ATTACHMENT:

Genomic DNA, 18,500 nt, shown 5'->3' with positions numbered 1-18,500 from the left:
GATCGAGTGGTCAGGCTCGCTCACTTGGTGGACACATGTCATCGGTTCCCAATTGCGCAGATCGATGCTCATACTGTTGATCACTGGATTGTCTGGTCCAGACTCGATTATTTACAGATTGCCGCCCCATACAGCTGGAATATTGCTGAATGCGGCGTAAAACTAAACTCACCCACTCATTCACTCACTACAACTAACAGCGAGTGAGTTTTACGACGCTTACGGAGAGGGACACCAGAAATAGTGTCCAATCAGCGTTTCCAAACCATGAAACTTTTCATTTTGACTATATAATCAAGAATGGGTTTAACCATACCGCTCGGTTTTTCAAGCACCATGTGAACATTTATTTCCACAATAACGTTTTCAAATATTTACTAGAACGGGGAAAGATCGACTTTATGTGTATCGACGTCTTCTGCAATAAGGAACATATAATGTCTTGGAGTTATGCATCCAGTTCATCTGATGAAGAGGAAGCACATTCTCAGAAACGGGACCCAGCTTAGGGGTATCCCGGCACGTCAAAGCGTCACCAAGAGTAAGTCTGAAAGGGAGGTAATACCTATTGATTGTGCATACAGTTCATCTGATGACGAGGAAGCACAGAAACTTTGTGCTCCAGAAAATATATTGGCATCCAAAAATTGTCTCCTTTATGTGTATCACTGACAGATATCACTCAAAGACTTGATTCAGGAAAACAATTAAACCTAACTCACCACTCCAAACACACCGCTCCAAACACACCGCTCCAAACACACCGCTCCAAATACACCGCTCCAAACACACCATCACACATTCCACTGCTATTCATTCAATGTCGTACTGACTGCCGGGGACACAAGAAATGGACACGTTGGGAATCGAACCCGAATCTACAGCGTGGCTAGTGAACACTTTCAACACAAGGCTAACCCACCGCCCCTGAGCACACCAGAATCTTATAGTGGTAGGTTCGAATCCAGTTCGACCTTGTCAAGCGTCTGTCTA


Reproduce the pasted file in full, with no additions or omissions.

Genomic DNA, 18,500 nt, shown 5'->3' with positions numbered 1-18,500 from the left:
GATCGAGTGGTCAGGCTCGCTCACTTGGTGGACACATGTCATCGGTTCCCAATTGCGCAGATCGATGCTCATACTGTTGATCACTGGATTGTCTGGTCCAGACTCGATTATTTACAGATTGCCGCCCCATACAGCTGGAATATTGCTGAATGCGGCGTAAAACTAAACTCACCCACTCATTCACTCACTACAACTAACAGCGAGTGAGTTTTACGACGCTTACGGAGAGGGACACCAGAAATAGTGTCCAATCAGCGTTTCCAAACCATGAAACTTTTCATTTTGACTATATAATCAAGAATGGGTTTAACCATACCGCTCGGTTTTTCAAGCACCATGTGAACATTTATTTCCACAATAACGTTTTCAAATATTTACTAGAACGGGGAAAGATCGACTTTATGTGTATCGACGTCTTCTGCAATAAGGAACATATAATGTCTTGGAGTTATGCATCCAGTTCATCTGATGAAGAGGAAGCACATTCTCAGAAACGGGACCCAGCTTAGGGGTATCCCGGCACGTCAAAGCGTCACCAAGAGTAAGTCTGAAAGGGAGGTAATACCTATTGATTGTGCATACAGTTCATCTGATGACGAGGAAGCACAGAAACTTTGTGCTCCAGAAAATATATTGGCATCCAAAAATTGTCTCCTTTATGTGTATCACTGACAGATATCACTCAAAGACTTGATTCAGGAAAACAATTAAACCTAACTCACCACTCCAAACACACCGCTCCAAACACACCGCTCCAAACACACCGCTCCAAATACACCGCTCCAAACACACCATCACACATTCCACTGCTATTCATTCAATGTCGTACTGACTGCCGGGGACACAAGAAATGGACACGTTGGGAATCGAACCCGAATCTACAGCGTGGCTAGTGAACACTTTCAACACAAGGCTAACCCACCGCCCCTGAGCACACCAGAATCTTATAGTGGTAGGTTCGAATCCAGTTCGACCTTGTCAAGCGTCTGTCTA